In the foreground a wood-gatherer and a fisherman pause to talk on the riverside path. Houses border the river above while two boats sail past. Beyond is a village beneath trees, and mountains rising in the distance then complete the painting. Expressed in words the painting seems distinctly unworthy of note, but the work itself is visually quite interesting and satisfactory on account of the technique: painted by means of the artist’s fingers and fingernails.
The technique of finger-painting was held to have begun with Chang Ts’ao of the T’ang dynasty who ‘used only a worn brush or sometimes his hand to rub ink on to the silk.' The technique appears to have been used sporadically during succeeding dynasties—some works by Chang Hung, 1577-1652 or later, for example, manifest the short curling strokes seen here—but it was not until the early Ch’ing that it became a clearly defined and established technique, primarily through the talent and the paintings of Kao Ch’i- p’ei (1660-1734). His grandson recorded the circumstances under which Kao began to paint with his fingers: ‘When Kao was seven years old he studied painting. Coming on a painter’s manual he at once clasped it to his bosom. More than ten years later he had filled two boxes (with his copies). When a young man of around twenty, he was vexed at not having been able to form his own style. Becoming weary one day he lay down on a bed and slept. In a dream an old man led him into a chamber with earthen walls. The four walls were covered with paintings and all the right models were present, but within the chamber there were no writing implements, so he could not copy them. Fortunately there was a basin of water, so dipped in his finger and practiced. On awakening he was at first very happy, but what the mind had imagined proved impossible for the hand to do. Weary and depressed once again, he suddenly remembered the way he had used water while in the chamber; he thus dipped his fingers in ink and, following the general outlines of the remembered images, captured all of their spirit. Trusting his hand and moving his fingers was the very best path for him to take; having decided that, he dispensed with the brush.’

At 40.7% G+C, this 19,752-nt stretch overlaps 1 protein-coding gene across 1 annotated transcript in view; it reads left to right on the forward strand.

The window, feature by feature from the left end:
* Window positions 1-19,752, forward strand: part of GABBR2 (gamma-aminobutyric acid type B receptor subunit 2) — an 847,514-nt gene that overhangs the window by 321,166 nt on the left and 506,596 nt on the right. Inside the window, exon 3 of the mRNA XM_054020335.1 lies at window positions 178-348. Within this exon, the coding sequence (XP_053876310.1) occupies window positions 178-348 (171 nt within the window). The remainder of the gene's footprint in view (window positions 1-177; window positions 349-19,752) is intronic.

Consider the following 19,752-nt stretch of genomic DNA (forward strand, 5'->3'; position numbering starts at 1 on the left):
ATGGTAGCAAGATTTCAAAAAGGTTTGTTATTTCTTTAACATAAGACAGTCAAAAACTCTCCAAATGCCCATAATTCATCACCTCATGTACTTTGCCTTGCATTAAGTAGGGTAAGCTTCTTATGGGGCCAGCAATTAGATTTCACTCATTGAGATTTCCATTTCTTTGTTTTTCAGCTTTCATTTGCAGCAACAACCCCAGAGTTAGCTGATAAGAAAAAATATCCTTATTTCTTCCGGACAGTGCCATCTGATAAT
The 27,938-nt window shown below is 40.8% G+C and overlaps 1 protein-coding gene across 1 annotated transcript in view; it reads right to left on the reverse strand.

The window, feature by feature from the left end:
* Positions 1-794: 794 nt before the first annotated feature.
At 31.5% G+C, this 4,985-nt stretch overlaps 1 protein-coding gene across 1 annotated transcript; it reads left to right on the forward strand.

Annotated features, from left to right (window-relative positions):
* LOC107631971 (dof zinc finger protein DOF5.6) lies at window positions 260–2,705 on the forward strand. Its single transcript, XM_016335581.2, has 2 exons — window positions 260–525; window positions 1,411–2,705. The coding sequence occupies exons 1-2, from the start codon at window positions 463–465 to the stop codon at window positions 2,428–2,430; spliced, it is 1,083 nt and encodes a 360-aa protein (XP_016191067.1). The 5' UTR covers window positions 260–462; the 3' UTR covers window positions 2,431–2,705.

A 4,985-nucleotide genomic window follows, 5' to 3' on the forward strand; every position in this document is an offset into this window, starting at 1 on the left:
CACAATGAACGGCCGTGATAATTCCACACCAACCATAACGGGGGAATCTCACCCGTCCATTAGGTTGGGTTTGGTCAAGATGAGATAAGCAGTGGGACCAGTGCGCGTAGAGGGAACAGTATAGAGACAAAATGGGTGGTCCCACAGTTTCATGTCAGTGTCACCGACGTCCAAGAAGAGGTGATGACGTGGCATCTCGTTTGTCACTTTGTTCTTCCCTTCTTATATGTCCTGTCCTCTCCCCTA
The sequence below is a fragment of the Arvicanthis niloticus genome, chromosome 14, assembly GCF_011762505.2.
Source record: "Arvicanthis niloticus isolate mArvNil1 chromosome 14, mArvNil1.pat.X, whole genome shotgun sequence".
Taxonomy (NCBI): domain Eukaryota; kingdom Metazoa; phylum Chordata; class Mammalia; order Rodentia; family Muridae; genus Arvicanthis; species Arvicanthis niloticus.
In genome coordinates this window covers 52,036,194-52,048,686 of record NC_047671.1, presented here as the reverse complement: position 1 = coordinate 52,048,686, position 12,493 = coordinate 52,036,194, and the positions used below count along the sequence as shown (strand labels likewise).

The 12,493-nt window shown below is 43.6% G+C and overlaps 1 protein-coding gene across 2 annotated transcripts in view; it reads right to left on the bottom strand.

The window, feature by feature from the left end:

The same awareness of the creative function of the unconscious mind is revealed in the legend of another of Kao’s seals: ‘Paintings are given by dreams, dreams are formed in the mind.’ The above quotation suggests that Kao’s use of the finger painting technique was determined in part by his desire to develop a distinctive style of painting for which he could become famous. A second reason was likely an aesthetic preference for the special qualities of finger painting, which was spontaneous, lively, and decidedly unconventional in effect. As the legend of another of his seals has it: ‘Because a brush leaves traces, I thus set it aside.’
The present painting was done with the fingers but also, one suspects, with a bit of help at times from a brush. The result is lively, distinctive, and unconventional, which likely describes the aesthetic goal of the present artist.
Wu Chun, tzu Chu-p’u (‘Bamboo Garden’), was from Ch’ang-chou, the modern Suchou in Kiangsu province. He is remembered especially for his finger paintings of landscapes in ‘broken ink’ style, just what we see in the present work.
1. For this and following quotations, see the biography of Kao Ch’i-p’ei in Howard Rogers: Masterworks of Ming and Qing Painting from the Forbidden City, Lansdale, 1988, cat. 62, p. 191.